French finance minister dips a toe into Quebec values debate - Macleans.ca
 

French finance minister dips a toe into Quebec values debate


 

MIRABEL, Que. – A high-ranking French politician has weighed into Quebec’s values debate, very tentatively, with praise for the idea of a secular state.

France’s finance minister was asked about the values charter controversy during a news conference where he was standing beside Premier Pauline Marois.

Marois’ Parti Quebecois wants to forbid religious headwear for public employees, and has cited France as one place where similar policies have been enacted.

The French finance minister, Pierre Moscovici, said he didn’t want to “be offering lessons to anyone,” but then he proceeded to extol the general principle of a religion-free state.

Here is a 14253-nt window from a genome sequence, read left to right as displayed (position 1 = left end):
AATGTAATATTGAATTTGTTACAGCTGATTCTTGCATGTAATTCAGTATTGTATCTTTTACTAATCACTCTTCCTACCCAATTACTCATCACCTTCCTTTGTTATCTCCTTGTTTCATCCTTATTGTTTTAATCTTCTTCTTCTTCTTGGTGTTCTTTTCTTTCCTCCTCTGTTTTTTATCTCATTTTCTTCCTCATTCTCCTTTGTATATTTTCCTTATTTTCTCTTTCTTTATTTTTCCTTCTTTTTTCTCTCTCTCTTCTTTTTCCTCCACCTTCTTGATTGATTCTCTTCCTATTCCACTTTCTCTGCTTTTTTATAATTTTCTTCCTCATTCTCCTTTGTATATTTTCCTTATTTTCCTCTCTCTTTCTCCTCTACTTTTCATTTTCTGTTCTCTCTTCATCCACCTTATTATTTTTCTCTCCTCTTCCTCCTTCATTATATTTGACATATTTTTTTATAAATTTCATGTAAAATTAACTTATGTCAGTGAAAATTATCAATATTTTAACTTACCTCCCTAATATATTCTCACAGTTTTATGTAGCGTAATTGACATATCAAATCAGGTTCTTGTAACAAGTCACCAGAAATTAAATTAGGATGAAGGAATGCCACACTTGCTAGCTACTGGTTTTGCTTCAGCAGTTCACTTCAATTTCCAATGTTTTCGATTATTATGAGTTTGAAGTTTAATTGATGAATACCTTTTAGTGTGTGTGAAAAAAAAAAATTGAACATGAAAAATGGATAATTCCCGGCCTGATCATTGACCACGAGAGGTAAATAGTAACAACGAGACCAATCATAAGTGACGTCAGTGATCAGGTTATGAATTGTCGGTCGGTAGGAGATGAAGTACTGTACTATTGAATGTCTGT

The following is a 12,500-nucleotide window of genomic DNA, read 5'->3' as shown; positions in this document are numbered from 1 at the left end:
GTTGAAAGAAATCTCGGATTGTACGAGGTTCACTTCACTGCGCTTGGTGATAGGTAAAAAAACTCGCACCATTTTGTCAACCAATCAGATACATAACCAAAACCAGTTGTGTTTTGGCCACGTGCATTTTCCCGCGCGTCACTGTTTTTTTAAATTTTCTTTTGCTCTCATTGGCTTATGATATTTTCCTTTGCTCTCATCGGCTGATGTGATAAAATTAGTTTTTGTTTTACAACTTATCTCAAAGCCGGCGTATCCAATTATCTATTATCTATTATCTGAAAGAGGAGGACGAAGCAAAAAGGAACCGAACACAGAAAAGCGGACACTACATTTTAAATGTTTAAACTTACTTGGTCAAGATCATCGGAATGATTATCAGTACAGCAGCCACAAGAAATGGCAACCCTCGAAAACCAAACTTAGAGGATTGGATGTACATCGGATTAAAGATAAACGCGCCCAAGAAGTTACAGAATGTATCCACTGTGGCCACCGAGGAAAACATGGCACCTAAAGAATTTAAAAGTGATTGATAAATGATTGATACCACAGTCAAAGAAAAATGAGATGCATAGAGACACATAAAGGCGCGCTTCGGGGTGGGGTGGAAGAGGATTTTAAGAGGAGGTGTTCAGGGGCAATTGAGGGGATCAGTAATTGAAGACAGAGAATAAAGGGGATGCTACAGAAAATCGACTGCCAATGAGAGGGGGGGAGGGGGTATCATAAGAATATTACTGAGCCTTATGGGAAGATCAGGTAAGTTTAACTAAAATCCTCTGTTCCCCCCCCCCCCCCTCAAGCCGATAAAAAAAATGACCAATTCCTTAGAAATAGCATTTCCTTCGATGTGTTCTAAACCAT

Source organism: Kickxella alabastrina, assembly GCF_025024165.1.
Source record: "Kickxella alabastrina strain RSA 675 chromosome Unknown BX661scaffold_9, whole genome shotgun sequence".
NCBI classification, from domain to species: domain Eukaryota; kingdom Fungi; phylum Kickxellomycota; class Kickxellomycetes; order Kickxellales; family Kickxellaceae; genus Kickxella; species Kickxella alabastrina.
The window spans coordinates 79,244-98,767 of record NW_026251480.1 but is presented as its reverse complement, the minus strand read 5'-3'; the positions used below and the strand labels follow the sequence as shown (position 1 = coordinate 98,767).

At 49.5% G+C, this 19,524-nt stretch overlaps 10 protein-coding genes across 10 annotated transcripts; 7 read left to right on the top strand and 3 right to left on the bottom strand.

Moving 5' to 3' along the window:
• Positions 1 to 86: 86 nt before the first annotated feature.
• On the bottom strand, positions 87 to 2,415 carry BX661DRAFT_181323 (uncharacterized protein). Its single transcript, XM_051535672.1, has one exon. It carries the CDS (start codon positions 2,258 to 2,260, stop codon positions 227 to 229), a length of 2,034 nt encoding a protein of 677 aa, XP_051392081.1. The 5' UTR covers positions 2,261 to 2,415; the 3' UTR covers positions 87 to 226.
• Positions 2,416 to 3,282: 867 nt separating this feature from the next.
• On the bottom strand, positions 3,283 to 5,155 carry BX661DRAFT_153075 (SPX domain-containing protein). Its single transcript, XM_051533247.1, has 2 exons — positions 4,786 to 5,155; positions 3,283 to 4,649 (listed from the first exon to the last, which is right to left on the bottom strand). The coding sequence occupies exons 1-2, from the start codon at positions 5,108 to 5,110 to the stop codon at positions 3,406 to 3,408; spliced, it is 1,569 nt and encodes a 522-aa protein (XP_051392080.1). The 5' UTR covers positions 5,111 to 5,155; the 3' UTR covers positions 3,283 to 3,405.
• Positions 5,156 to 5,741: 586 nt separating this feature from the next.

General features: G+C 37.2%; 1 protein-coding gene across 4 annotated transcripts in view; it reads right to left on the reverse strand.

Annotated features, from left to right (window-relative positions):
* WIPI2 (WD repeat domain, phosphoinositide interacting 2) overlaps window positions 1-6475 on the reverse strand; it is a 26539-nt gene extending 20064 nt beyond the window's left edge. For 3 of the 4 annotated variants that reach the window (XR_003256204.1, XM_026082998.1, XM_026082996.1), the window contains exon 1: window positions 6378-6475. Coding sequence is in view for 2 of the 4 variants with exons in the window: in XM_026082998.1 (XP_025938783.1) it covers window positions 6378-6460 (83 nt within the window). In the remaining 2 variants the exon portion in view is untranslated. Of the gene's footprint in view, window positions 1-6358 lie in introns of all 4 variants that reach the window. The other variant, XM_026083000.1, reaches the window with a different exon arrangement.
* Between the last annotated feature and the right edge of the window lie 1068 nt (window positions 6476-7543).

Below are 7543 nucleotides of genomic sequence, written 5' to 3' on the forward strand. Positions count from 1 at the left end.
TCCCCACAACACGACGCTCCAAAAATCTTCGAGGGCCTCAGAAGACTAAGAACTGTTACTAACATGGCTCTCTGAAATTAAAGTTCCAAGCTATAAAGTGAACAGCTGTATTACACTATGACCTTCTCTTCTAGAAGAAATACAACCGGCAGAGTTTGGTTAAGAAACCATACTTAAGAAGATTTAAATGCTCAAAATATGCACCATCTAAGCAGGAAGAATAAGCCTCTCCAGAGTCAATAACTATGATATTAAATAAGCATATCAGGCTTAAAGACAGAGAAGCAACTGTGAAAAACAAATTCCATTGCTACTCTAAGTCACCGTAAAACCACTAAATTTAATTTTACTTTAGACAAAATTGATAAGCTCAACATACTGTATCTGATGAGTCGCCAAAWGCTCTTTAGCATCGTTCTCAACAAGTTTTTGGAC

He called secularism a beautiful notion that has long been at the heart of France’s vision of government and which actually creates unity — not division.

Marois declined to take a question on the values charter. She has adopted the custom lately of only answering questions on the chosen topic of a given news conference.

In this case, she and Moscovici were in Mirabel, Que., to announce a provincial loan for $10 million and grant for $5 million, and a $2.4 million federal contribution, to create a plant for assembling airplane fuselage for the French firm Aerolia.

The $82.4 million plant is expected to create 170 jobs.


 

Comments are closed.